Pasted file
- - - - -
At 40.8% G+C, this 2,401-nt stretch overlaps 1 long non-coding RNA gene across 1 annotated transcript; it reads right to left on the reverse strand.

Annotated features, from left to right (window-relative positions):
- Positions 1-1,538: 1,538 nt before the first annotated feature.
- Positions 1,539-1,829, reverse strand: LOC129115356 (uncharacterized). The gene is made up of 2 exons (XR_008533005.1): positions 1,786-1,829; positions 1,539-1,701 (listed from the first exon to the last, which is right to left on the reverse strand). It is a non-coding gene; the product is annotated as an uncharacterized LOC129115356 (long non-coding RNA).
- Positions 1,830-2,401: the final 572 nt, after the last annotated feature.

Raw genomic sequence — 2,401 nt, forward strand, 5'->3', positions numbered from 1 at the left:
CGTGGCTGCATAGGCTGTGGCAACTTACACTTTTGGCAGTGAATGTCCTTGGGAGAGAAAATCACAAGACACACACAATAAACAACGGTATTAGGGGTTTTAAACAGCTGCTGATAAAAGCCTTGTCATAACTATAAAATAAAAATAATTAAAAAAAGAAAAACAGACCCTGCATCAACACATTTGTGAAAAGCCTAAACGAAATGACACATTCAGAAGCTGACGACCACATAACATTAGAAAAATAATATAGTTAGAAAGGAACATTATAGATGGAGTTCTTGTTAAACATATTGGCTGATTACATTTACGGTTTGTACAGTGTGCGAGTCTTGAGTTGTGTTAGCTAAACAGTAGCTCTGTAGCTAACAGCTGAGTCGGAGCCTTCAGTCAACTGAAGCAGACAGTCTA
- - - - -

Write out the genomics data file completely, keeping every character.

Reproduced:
At 40.8% G+C, this 2,401-nt stretch overlaps 1 long non-coding RNA gene across 1 annotated transcript; it reads right to left on the reverse strand.

Annotated features, from left to right (window-relative positions):
- Positions 1-1,538: 1,538 nt before the first annotated feature.
- Positions 1,539-1,829, reverse strand: LOC129115356 (uncharacterized). The gene is made up of 2 exons (XR_008533005.1): positions 1,786-1,829; positions 1,539-1,701 (listed from the first exon to the last, which is right to left on the reverse strand). It is a non-coding gene; the product is annotated as an uncharacterized LOC129115356 (long non-coding RNA).
- Positions 1,830-2,401: the final 572 nt, after the last annotated feature.

Raw genomic sequence — 2,401 nt, forward strand, 5'->3', positions numbered from 1 at the left:
CGTGGCTGCATAGGCTGTGGCAACTTACACTTTTGGCAGTGAATGTCCTTGGGAGAGAAAATCACAAGACACACACAATAAACAACGGTATTAGGGGTTTTAAACAGCTGCTGATAAAAGCCTTGTCATAACTATAAAATAAAAATAATTAAAAAAAGAAAAACAGACCCTGCATCAACACATTTGTGAAAAGCCTAAACGAAATGACACATTCAGAAGCTGACGACCACATAACATTAGAAAAATAATATAGTTAGAAAGGAACATTATAGATGGAGTTCTTGTTAAACATATTGGCTGATTACATTTACGGTTTGTACAGTGTGCGAGTCTTGAGTTGTGTTAGCTAAACAGTAGCTCTGTAGCTAACAGCTGAGTCGGAGCCTTCAGTCAACTGAAGCAGACAGTCTA